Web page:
Origins and Guiding Principles of the Computer Clubhouse
By Natalie Rusk, Mitchel Resnick, and Stina Cooke
By Geetha Narayanan
Towards a “Cloud Curriculum” in Art and Science?
By Roger F Malina
By Roger F Malina
Creative learning does not happen by accident, it happens by careful design. Meta-design is needed to encourage designers. This design for designers is centered within communities where inquisitiveness, innovation, and motivation are nurtured by the group itself. To push this idea to school reform, it may be necessary to rethink the idea of reform. Instead of a reform, why not a redesign?
It is impossible to reform schools within the current structure. A reform is just a different form of the same system. The same structures, but maybe a new rule or two. A redesign of the structure is needed. The trio of articles propose designing communities of learning. These communities have little in common with traditional school. The communities discussed in this week's articles bring together learners, mentors, and experts on their own terms to learn about things that interest them. These communities resemble Ivan IIich's notion of Learning Webs.
The Computer Clubhouse learning community discussed in the first article is built on four guiding principals.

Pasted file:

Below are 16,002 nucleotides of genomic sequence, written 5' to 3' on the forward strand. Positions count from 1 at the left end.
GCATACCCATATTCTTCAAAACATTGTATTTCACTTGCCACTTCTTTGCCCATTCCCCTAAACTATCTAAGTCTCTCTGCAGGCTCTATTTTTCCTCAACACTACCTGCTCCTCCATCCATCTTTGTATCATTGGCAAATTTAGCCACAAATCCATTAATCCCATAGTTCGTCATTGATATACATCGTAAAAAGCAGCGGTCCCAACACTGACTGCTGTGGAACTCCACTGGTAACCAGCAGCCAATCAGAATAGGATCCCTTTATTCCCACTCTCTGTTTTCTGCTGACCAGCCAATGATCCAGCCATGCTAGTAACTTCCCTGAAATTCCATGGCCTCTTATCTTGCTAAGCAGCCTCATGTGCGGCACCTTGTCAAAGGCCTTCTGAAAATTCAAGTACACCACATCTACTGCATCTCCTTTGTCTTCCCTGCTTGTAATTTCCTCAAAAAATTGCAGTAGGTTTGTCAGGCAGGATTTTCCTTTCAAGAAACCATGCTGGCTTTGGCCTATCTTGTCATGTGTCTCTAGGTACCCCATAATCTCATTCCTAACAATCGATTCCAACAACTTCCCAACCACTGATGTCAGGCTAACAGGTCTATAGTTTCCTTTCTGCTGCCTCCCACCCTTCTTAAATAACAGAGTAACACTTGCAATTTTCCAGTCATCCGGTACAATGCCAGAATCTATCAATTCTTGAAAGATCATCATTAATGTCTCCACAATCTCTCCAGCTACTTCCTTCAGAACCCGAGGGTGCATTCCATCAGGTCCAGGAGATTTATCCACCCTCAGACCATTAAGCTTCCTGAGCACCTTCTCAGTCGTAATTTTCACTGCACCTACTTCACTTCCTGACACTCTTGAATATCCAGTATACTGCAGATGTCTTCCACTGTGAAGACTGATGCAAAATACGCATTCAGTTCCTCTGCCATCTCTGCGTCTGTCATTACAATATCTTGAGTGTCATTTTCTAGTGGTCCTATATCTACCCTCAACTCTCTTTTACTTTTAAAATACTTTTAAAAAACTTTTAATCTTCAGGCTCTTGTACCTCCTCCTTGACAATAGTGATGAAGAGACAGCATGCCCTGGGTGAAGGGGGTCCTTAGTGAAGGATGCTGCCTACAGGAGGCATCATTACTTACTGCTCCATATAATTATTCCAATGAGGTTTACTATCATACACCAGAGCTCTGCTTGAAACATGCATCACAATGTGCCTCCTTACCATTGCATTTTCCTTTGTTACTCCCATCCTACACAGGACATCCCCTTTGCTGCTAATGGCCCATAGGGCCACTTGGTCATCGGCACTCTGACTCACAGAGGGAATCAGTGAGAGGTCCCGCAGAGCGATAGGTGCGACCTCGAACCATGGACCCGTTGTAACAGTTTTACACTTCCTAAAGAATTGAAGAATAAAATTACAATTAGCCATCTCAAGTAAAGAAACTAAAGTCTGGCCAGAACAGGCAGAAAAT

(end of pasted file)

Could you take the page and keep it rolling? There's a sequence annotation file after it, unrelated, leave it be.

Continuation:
Principle 1: Support Learning Through Design Experiences
Principle 2: Help Members Build on Their Own Interests
Principle 3: Cultivate an Emergent Community of Learners
Principle 4: Create an Environment of Respect and Trust
These principals are the foundation for the design of projects, learning, and activity It also forms the groundwork for community, an essential variable to building intrinsic creative spaces.
Revolutionary learning communities are being successfully implemented in underserved areas around the world. The Computer Clubhouse aims to connect inner-city youth with advanced technology. The community provides a context for the technology. "In this way Clubhouses provide more than just access to technology. Youth in low income neighborhoods need access not only to new technologies but also to people who know how to use technology in interesting and creative ways."
In India, Geetha Narayanan looks to the community to build the concept of slow with Project Vision. "Slowness as a pedagogy allows students to learn not at the metronome of the school day or the school bell, but at the metronome of nature, giving them time to absorb, to introspect and contemplate, to argue and rebut and to enjoy." Slowness allows the learner and the community to place its own creative mark on time and space by asking people to closely interact with that around them. Time can be a valuable creative resource. Narayanan uses the locality of community to reinforce community learning centres with localized values and culture.
The questions flow...
Can we recreate these dynamic communities with reform or do we need redesign? Will these communities have to flourish outside of schools? Is the most creative learning done in "un-schooled" settings?